Several notable changes to the funding and benefit structure of Social Security will be coming next year, the Social Security Administration (SSA) announced last week.
The nearly 25 percent of Americans who claim Social Security benefits will see a cost-of-living adjustment (COLA) of 0.3 percent next year, after receiving no adjustment this year.
The annual adjustment is linked to the consumer price index, which is determined by the U.S. Bureau of Labor Statistics. In recent years inflation has been low, with the prices of some goods relatively constant.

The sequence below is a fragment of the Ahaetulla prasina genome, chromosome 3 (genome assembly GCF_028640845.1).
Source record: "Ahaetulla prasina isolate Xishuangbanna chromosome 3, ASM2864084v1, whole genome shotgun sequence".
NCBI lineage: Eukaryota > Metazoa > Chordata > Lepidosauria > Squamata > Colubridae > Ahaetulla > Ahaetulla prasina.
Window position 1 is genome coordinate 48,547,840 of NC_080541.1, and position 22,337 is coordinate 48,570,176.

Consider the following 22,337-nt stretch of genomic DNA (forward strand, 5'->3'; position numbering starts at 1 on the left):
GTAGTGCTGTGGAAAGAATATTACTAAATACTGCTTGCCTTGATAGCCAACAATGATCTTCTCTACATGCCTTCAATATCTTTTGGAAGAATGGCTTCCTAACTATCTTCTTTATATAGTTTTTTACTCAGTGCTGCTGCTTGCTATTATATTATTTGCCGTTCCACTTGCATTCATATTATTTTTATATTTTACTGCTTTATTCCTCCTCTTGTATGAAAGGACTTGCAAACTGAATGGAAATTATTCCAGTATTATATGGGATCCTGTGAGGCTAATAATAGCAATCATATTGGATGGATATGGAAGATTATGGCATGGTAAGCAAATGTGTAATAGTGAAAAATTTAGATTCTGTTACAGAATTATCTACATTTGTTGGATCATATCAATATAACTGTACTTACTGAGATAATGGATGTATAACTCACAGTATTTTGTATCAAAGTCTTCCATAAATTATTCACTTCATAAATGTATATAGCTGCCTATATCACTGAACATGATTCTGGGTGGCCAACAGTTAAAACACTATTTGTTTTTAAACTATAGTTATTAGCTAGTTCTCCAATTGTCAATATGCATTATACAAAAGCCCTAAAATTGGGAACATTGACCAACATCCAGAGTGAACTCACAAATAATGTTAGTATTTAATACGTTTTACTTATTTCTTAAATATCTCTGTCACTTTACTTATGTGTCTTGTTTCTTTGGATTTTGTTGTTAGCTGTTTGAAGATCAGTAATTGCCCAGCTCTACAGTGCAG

SSA also announced the largest increase since 1983 of the cap on earnings that are subject to the Social Security payroll tax. The cap is jumping because even though it is linked to the growth in economy-wide wages, it didn’t adjust for that growth last year. That’s because it isn’t allowed to adjust in years when there is no COLA.
Workers will now pay the tax on the first $127,200 of earnings, up from $118,500 in 2016. SSA estimates that close to 12 million of the 173 million workers who pay Social Security taxes will be affected by the change.
Despite this added revenue, elected officials and the public should still be concerned about the imbalance between Social Security’s scheduled payouts and the tax revenues available to pay for them.
The nonpartisan Congressional Budget Office (CBO) currently estimates that Social Security’s trust fund will run dry in 2030, while SSA estimates this will occur in 2034.